Identity: the common denominator behind CDK and other recent breaches


CDK Global was the latest company to fall victim to a massive cyberattack and as a result, was forced to shut down many of its systems. With cyberattacks accounting for more than $200 billion in lost revenue for businesses each year, accounting for nearly 1% of the 2023 U.S. GDP, organizations of all sizes can no longer ignore this issue.

Not only were CDK Global’s systems shut down, but they also asked customers to disconnect from all virtual private networks and halt administrative updates to prevent further damage. Based on the company’s response and the small amount of information offered thus far, it indicates they were hit with ransomware or another similar attack that leverages lateral movement through the infected network. 

This attack demonstrates another example of the number of companies that remain vulnerable to lateral movement identity attacks. We’ve seen countless companies - Snowflake, Ticketmaster, UHaul, and many others – get breached in recent months and they all have a common thread: identity security gaps that let attackers break into the network and move laterally, wreaking havoc on a company's infrastructure.

Most companies invest in multi-million dollar endpoint or network segmentation technologies, but recent headlines prove that pouring more budget into these products isn’t the answer. By the time the attacker gets to the endpoint, it’s game over. Protections need to come before.

Security concerns mirror cloud growth

Sixty-seven percent of companies sync their on-prem passwords to cloud environments in an insecure manner—increasing the attack surface and making them highly enticing targets for attackers. The mass transition to the cloud that happened four years ago, while it made it easier for businesses to operate and scale, it also made it that much easier for attackers to break in.

Companies bridge their networks with privileged user identities and non-human identities, creating – often unknown – gaps in their infrastructure. To defend and contain lateral movement before a threat actor can get to the proverbial “crown jewels,” companies must deploy identity segregation – even identity micro-segmentation – to prevent the nature of these attacks.

Take a new approach to identity

A well-designed identity segregation architecture focuses on three fundamentals:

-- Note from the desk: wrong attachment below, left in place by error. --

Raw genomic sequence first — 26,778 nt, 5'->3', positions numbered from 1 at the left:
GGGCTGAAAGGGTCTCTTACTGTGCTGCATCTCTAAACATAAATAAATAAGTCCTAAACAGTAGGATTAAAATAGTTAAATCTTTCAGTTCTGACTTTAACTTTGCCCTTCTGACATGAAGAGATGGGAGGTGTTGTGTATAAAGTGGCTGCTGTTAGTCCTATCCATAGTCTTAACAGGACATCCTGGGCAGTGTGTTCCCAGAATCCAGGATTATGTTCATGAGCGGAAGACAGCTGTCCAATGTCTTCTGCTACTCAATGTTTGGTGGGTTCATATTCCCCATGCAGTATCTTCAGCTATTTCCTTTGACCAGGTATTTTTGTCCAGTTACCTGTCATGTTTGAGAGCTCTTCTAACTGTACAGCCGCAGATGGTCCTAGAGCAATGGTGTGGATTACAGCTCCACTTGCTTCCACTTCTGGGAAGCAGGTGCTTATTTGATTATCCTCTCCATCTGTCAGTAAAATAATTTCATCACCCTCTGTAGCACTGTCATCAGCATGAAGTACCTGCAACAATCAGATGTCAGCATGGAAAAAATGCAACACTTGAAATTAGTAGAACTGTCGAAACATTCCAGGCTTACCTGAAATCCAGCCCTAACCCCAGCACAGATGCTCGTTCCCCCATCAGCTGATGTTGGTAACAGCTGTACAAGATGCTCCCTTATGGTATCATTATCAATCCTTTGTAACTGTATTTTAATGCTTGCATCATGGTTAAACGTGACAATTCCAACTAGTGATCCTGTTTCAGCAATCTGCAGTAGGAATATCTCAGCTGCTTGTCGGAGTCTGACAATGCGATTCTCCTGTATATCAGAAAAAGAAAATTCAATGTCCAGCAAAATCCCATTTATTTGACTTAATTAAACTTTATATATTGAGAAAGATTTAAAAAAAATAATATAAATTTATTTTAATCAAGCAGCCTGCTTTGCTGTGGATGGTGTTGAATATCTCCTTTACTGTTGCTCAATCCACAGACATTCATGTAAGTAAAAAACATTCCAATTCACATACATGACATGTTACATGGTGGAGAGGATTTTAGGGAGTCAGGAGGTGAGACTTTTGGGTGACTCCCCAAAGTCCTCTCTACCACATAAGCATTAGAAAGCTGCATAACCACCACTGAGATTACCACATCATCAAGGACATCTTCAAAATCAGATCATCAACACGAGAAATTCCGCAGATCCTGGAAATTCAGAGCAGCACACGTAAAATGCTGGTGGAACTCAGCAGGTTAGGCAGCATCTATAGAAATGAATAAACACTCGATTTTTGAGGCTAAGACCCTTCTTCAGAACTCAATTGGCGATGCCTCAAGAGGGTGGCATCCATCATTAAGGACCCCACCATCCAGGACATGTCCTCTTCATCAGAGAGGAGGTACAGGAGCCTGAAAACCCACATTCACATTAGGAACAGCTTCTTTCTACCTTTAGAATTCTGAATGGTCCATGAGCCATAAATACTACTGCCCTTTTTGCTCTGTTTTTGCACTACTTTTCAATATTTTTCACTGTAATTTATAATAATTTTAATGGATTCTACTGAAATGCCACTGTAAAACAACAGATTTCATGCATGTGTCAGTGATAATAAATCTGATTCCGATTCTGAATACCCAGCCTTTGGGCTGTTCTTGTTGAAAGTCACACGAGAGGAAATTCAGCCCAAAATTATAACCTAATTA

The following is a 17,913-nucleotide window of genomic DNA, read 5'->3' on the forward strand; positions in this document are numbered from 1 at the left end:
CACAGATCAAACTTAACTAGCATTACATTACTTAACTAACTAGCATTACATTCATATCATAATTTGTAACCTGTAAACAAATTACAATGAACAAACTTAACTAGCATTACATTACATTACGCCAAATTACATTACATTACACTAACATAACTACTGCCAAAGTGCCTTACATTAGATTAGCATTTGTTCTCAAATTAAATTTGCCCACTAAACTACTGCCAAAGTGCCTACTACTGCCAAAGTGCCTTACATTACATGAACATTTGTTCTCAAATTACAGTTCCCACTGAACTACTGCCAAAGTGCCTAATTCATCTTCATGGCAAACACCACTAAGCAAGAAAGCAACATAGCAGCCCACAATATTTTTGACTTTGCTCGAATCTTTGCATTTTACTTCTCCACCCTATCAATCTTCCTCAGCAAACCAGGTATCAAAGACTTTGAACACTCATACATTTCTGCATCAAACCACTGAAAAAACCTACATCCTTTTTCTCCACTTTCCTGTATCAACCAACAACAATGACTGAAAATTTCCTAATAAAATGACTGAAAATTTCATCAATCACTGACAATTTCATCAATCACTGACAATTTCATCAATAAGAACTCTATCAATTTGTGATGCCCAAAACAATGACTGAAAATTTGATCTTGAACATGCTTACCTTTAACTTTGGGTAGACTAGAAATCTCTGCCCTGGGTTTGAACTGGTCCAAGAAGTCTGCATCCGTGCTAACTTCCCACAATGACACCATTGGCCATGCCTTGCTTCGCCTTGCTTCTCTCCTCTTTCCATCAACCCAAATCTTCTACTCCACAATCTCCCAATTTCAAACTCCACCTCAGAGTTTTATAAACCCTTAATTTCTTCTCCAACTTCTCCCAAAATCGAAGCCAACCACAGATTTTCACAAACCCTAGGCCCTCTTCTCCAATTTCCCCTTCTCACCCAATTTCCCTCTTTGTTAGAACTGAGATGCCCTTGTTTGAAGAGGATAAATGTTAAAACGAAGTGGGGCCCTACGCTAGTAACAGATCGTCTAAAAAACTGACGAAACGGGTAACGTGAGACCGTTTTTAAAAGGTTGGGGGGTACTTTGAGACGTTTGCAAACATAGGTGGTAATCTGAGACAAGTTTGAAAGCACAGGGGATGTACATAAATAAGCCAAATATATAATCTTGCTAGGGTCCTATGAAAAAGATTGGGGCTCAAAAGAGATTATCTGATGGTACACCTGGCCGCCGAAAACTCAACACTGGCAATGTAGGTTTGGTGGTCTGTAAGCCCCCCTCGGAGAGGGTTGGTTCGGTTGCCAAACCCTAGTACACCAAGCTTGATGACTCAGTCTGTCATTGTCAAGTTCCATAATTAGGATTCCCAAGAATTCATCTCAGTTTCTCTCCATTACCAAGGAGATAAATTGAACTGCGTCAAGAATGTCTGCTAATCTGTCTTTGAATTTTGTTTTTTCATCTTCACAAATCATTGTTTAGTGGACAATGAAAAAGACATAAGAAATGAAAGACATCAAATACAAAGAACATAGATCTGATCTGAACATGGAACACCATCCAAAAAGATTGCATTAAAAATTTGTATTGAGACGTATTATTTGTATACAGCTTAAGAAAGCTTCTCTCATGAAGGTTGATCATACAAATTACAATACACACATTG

• Better managing access, striving for least privilege: CISOs must granularly limit access, especially on privileged-user and privileged-non-human accounts, based on source, destination, protocol, time, and other factors. Over-privilege can lead to unintentional risks in an organization such as data loss or theft, as well as creating more and unnecessary targets for phishing attacks.
  • Align on what the company defines as normal: To establish a risk, or what’s deemed abnormal activity in a network, CISOs must first clearly establish a baseline of what “normal” identity behavior is for all accounts. If a Seattle-based user suddenly signs on at midnight in a foreign country and accesses new and different documents, that should quickly raise a flag.
  • Quickly spot abnormal activity:  When CISOs have the right tools in place to proactively monitor and alert them to these abnormal activities, their teams can then respond quickly. This helps identify and prevent any further deviation of activity, and if it’s that attackers are trying to break into the network, the security team can efficiently mitigate and contain the identity compromise.

Many factors contribute to a breach, but the lack of identity segregation and protection is always a top reason contributing to a breach, even at some of the most powerful companies with the best security.

Why identity is the Achilles heel

When a company lacks strong controls and and had gaps in identity, the only option they have is to shut down all systems to contain the breach.

As we’ve seen in recent breaches like Okta and AppDirectory, those traditional identity providers do not offer the 360-platform of identity security needed, they focus on the management of the apps. These identity point solutions operate in silos, securing only what they know, resulting in a striking 83% of companies reporting identity-related data breaches. This leaves over 90% of enterprises relying on a patchwork mix of one or more cloud identity providers (IdPs), and other point products to secure the accelerating number of identities.

Attackers know this and take advantage of the gap in security to hop from one part of an organization to the next to steal data. This further proves the point that identity security has become a gray area many companies are trying to figure out. By deploying the three-step identity segregation architecture outlined, CISOs can get one step closer to securing their entire organization and preventing further identity-based breaches.

John-Paul Cunningham, chief information security officer, Silverfort

Get daily email updates

SC Media's daily must-read of the most current and pressing daily news

By clicking the Subscribe button below, you agree to SC Media Terms and Conditions and Privacy Policy.